Overcome Guilt in Addiction Recovery
You may or may not have felt guilt when you were in the depths of your addiction. Perhaps you did while you continued to take the substances that were ruining many aspects of your life. Or maybe you were so focused on your addiction and continuing to meet it that all other aspects of your life, including your impact on others, was just not part of your thought process at the time. Regardless of what happened then, it should not be surprising if you are experiencing guilt now as you work to recover from your addiction. This can manifest itself in guilty thoughts of your impact on others and on yourself, during addiction, during addiction treatment, and even now. Feeling guilt in addiction recovery is common, however, you can overcome this barrier to a life of freedom.
Why Is There Guilt in Recovery?
This is partly thanks to your emotions most likely being rawer now and you being under a bit more stress as your mind and the rest of your body adjusts to no longer having the substance that it had depended on. Regardless of why it is happening, you are not alone in feeling guilt in addiction recovery. You can, however, learn to address that emotion positively and a lot of good can happen in the long run.
How to Fight Guilt in Recovery
First, remind yourself that anything that you did in the past is just that: in the past. You may have burned some bridges in your life that will never be mended. Other aspects of your life may be damaged but can be mended. Regardless, what’s done is done. If you lied to others who trusted you, if you stole to fund your addiction, if you drove while drunk or if you did anything else that hurt others or yourself, you cannot change the past. But you can change your present, and you can change your future. It may take some time for others to trust you again, so you will need to take that step yourself and be patient with others as you very gradually rebuild your trust with them. (You can be trustworthy today. What might take time is being able to convince others that you’ve made this change.)
One important step that you can take once you’re emotionally ready and can do so with genuineness is making whatever amends that you can. Apologize to those you have hurt but have no expectations as far as how that apology is received. Some will appreciate it while others may not or may have a neutral reaction instead. In other words, don’t expect everybody to appreciate your efforts as, once again, it may take time for them to trust you again. But it is a definite step in the right direction.
Perfection in Recovery is a Myth
Also, allow yourself to make mistakes. No one is perfect except Jesus. As long as you are moving in a much more positive direction than you had been in the past, that’s the thing to focus on. Giving yourself a break will help relieve any guilt in addiction recovery that you may be feeling. Oftentimes, those in recovery experience tremendous amounts of guilt over relatively minor mistakes. Remind yourself that it’s okay to make mistakes, forgive yourself and move back in a positive direction.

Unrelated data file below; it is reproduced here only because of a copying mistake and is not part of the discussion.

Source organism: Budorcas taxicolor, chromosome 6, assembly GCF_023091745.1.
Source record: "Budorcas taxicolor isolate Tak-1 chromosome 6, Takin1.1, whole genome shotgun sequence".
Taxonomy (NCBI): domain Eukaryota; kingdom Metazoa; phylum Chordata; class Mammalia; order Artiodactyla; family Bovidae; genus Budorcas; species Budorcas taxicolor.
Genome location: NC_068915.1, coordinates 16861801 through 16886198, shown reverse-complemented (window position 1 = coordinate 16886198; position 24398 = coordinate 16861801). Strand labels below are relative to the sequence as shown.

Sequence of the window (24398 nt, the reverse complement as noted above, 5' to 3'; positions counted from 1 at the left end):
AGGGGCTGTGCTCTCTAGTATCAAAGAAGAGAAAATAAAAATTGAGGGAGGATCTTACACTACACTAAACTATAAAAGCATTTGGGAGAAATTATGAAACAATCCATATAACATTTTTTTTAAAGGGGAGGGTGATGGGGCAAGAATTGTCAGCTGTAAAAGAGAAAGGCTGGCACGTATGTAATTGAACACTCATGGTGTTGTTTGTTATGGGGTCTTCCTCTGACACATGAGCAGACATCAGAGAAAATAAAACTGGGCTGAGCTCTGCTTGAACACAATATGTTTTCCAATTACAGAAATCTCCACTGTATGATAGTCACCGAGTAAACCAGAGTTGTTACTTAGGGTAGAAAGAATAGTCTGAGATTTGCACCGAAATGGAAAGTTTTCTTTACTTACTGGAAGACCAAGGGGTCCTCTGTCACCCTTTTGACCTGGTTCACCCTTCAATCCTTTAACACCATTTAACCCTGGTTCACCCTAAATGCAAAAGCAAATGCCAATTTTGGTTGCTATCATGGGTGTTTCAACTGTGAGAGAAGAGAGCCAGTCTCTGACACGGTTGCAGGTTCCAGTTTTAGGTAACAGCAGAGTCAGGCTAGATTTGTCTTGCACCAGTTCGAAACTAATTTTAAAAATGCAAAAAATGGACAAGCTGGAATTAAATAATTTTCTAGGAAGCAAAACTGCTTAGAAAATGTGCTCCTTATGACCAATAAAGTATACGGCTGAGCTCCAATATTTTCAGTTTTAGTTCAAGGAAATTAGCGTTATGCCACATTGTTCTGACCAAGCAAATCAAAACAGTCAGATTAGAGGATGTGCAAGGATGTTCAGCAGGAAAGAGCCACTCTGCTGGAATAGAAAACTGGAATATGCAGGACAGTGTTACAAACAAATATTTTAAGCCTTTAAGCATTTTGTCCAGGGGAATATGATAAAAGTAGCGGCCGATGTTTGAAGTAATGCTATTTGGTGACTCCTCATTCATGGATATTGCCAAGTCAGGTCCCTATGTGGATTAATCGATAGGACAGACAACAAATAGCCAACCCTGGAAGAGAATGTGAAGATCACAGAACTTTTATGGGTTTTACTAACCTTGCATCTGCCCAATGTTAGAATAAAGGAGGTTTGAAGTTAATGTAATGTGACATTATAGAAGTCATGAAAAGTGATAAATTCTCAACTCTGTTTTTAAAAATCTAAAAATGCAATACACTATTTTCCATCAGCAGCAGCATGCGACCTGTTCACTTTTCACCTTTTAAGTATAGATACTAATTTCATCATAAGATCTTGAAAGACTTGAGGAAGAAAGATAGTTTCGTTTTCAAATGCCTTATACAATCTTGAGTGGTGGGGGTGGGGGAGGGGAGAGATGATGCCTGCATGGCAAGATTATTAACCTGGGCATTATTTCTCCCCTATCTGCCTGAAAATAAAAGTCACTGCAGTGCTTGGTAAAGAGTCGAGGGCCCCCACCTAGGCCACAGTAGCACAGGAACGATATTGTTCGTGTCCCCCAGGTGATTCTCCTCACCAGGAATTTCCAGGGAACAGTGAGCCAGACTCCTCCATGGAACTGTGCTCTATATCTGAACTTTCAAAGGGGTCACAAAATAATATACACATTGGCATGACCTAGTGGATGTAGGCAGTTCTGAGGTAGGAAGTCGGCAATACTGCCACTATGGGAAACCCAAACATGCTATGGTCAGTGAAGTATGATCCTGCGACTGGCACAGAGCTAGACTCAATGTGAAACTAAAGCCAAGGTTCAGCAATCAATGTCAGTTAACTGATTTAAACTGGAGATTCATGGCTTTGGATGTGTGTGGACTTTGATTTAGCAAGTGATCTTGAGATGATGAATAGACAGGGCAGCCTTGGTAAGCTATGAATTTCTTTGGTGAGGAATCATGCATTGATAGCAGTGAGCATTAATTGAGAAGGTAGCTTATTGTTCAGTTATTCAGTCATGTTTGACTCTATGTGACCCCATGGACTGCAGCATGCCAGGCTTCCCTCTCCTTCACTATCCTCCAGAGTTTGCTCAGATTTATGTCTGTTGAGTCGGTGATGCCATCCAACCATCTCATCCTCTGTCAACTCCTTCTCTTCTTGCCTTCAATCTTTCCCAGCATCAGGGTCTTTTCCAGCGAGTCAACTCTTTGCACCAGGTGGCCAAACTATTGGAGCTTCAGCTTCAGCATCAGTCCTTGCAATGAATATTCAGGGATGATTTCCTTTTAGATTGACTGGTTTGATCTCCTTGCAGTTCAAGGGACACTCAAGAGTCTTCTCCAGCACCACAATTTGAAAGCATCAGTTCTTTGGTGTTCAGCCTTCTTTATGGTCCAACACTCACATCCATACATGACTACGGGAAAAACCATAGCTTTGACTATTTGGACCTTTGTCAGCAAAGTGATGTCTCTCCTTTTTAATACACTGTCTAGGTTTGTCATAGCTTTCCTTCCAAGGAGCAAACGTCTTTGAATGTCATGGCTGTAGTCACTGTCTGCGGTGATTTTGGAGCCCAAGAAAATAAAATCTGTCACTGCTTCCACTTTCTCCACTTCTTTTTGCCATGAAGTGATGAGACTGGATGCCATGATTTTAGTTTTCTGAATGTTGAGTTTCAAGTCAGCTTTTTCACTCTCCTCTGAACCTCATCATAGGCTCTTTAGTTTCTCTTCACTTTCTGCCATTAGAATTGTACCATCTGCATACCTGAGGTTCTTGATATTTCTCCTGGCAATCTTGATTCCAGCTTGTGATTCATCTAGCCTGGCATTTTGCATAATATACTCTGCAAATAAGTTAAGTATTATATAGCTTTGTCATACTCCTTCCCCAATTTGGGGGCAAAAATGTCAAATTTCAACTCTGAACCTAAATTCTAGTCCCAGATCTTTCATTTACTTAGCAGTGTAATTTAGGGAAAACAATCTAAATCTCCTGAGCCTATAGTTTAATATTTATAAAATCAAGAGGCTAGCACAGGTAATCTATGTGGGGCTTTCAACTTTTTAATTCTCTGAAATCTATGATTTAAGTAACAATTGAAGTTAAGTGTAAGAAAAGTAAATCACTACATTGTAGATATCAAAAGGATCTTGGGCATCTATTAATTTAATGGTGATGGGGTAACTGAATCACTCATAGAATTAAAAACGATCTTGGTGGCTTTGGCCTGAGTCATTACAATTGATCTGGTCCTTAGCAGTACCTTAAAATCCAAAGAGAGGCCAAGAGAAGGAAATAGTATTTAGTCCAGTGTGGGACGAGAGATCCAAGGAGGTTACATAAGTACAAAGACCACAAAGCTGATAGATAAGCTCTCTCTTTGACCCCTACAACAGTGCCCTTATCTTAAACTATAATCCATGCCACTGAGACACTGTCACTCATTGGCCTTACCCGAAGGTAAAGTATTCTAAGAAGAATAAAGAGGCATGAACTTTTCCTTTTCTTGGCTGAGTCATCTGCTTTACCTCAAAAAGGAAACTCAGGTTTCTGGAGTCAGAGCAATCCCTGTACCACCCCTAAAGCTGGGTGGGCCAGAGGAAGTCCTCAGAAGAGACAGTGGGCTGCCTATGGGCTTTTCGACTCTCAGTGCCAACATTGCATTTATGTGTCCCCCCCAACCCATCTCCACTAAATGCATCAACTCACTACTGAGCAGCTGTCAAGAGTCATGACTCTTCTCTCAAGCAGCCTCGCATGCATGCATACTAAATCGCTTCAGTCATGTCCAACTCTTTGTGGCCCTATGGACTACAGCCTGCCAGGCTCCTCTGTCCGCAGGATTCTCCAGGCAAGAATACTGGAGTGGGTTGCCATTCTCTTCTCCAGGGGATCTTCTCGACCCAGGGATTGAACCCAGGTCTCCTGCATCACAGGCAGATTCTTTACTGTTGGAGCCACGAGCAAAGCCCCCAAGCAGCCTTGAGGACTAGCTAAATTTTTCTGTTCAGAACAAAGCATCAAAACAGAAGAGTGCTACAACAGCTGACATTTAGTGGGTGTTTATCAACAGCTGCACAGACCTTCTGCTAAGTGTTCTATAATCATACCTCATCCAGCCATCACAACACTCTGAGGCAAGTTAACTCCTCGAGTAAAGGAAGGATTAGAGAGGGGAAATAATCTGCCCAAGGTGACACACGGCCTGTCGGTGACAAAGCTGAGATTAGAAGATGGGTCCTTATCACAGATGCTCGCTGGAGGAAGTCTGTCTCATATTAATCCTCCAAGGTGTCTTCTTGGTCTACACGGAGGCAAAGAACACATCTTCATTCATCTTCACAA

It’s also important to remember that Jesus died on the cross so that our sins would be forgiven. Regardless of anything that you might have done in your life, you are loved by God. You do not have to earn His love. Be thankful for that and keep that in mind during both hard times and good and whether others in your life are upset with you because of things that you have done or they are grateful because of what you have done to enrich your life and perhaps theirs too.
Another consideration to keep in mind is that you may have felt shame before you became addicted to one or more substances, and that could have been what helped cause your life to go down that path. But, regardless of how you may have been treated by others in your life, then and now, know that God loves you and forgives you. And it’s important for you to face any guilt or shame that you may be experiencing for whatever reason face-on. That’s what’s going to cause you to have a much more balanced, healthy life than you may have had up to this point.
Experiencing Joy in Recovery
The bottom line is that you have been jarred into making a substantial change in your life, and engaging in recovery is exactly what you should be doing now. But don’t let that jarring effect result in crippling guilt that harms your ability to continue to recover from your addiction and to improve the quality of your life and the quality of your relationships with others. Understand that, even though you may not be proud of what happened in the past, you are doing everything that you can to recover from that, and that is all that you can ask of yourself.